In the eye of the beholder : the role of the artist in the institutional dialectics of control, resistance and liberation
Through the analysis of field based qualitative and ethnographic data collated over nine years,
insights drawn from art theory, Cultural Studies, Sociology and Anthropology, I seek to
understand the conditions and nature of my own and other artists' practices so as to lay out
and analyse a more general and transferable 'fourth genre' model for `arts work in
institutions'. I term the model of working I have arrived at the `Validation Model' because it
attempts to undo what I assume is the invalidation of subjects (in schools and mental
hospitals) that takes place when they enter prescribed social relations within institutionally
defined categories, that is `pupil/child' and `mad'. This thesis aims to contextualise,
understand, and draw out the Validation Model rationale and define its practice.
I argue that arts practices transferred to institutions can function in a deconstructive and
liberating way, breaking down narrow prescriptions and challenging received and categorical
ideas. Creativity itself can be seen as an emptiness, a `negative' space that 'cancels out' ideas
of normalcy allowing statements, or expressions or validations of what, we are in our own
terms, for ourselves at particular times, full unto themselves rather than as staging posts in a
journey mapped out for us by other (expert) people.
There are three basic questions informing this thesis. First: what are the elements of a `fourth
genre' of 'Validation' model arts projects? Second: what potential exists in this genre for the
aiding of subjects to avoid the constraints of `negative' (mad people and children) positions?
Third: how do `negative subjects" perceptions fall outside of the `normal' and can these
perceptions be categorised, for some purposes at least, as creative rather than pathological
deviations? This thesis explores and interrogates these questions through an open
ethnographic methodology focussed on arts practices which seek to validate `client'
perspectives, meanings and practices.
In this thesis I first provide an overview of the related models of the first two 'genres' of arts
practices:t he educationaal nd the therapeutico nes.I go on to outline how the third genreI am
exploring shares some features with the old form of `community' arts but has more in
common with New Genre Public Art, though differing from it in being situated within
institutions. In line with Szasz's analysis of the `myth' of mental illness and with James,
Jenks and Prout' s case for the social construction of `childhood', I argue that 'invalid' subject
positions are socially enforced `negative categories' that `mad' and young people are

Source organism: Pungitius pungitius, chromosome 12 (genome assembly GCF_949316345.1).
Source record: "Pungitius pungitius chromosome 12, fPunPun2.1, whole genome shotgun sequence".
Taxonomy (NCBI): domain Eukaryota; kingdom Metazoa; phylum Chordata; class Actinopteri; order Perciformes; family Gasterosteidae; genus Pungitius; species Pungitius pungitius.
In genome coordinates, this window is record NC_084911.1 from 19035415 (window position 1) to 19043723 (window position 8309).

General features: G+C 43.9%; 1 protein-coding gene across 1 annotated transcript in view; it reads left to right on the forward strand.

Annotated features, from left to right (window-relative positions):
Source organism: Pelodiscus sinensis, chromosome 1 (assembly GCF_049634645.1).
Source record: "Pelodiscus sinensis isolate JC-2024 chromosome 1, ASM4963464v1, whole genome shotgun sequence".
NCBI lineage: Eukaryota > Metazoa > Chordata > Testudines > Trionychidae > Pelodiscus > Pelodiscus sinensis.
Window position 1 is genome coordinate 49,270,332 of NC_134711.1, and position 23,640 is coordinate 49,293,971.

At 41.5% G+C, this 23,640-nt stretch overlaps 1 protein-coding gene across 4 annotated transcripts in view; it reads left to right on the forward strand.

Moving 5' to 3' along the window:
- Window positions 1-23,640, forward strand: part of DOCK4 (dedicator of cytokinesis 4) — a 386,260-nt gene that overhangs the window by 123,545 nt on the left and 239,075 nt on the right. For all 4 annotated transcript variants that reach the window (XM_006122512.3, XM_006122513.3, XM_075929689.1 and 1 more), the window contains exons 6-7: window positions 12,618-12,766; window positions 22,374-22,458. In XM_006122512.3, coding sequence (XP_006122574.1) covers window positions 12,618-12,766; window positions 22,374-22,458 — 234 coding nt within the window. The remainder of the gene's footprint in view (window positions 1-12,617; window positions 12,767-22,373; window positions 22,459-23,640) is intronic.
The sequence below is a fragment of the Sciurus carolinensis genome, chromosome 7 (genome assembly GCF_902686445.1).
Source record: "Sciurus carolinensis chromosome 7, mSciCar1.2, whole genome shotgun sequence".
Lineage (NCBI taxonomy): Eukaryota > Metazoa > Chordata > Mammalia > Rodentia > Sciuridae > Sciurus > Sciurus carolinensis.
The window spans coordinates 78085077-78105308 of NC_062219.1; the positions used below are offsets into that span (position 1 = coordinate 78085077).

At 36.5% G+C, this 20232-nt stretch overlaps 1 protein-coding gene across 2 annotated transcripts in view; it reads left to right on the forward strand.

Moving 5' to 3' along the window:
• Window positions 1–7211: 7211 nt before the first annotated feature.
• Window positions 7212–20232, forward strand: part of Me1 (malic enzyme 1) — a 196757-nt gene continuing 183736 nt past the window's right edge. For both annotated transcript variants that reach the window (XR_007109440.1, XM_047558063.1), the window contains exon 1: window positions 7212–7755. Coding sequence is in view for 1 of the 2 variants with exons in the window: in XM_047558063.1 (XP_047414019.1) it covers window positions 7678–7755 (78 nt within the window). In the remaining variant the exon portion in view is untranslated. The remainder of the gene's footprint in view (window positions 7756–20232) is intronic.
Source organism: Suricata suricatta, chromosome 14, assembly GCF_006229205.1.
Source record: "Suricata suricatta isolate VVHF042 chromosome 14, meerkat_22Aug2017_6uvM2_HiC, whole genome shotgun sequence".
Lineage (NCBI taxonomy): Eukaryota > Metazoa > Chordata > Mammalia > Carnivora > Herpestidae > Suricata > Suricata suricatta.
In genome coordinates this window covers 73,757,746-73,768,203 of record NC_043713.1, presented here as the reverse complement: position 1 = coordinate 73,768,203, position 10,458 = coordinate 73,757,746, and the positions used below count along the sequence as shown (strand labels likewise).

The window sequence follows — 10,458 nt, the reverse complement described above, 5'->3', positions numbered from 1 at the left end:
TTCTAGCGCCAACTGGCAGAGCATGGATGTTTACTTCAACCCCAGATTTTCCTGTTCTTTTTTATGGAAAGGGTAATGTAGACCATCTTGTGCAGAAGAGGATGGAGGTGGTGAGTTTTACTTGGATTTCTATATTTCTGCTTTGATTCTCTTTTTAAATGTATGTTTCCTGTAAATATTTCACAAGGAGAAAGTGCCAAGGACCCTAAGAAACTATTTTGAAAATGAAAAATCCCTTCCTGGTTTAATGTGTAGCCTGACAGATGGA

constrained to inhabit. Third genre arts practices aim to help subjects to break free from these
I identify threes tageso f the Validation model in Arts practicesI.n the first stageth e
Validation Model provides `free space' for inmates to use as they see fit. The data indicates
that inmatesu set his spacef irstly to questiona nd contestt heir invalid statusa ndt hen to resist
it throughc reativea nda rtistic expressiono f their validity. In staget wo, to varying degrees,
inmatesr esistb y subvertinga ndt urning back ontot he institution the very techniquesth at are
used to control them so becoming more effective agents of social change by way of the inter
subjectiver elationsi n to which thesea ctsl ead them.T his connectsin to a third stage
whereby,a gaint o varying degreesm, ore open,s ometimesd irect kinds of criticism of,
challengesa ndr esistanceto institutionalc ontrol arem ade.
This thesis makes an original contribution to knowledge by defining a liberational model of
arts practicei n institutions,s pecificallyi n elaboratinga nd exploringa rts practicest hat attempt
to affect somes ort of socialo r political changeI.n doing this I addresslo ng standing
problems identified by Kelly (1984)- community art died because it lacked a theoretical
framework - and Lacy (1995)- there is no framework to evaluate the success or failure of such
practice. Both theoretically and ethnographically, I have identified how art has the potential to
help inmates question their prescribed positions and re-situate themselves as valid subjects in
their own terms and not least in relation to practices of resistance to institutional control.
Furthermore, in showing how validation takes place through defined stages I have provided
the means for providing some sort of calibration of progress towards stated ends.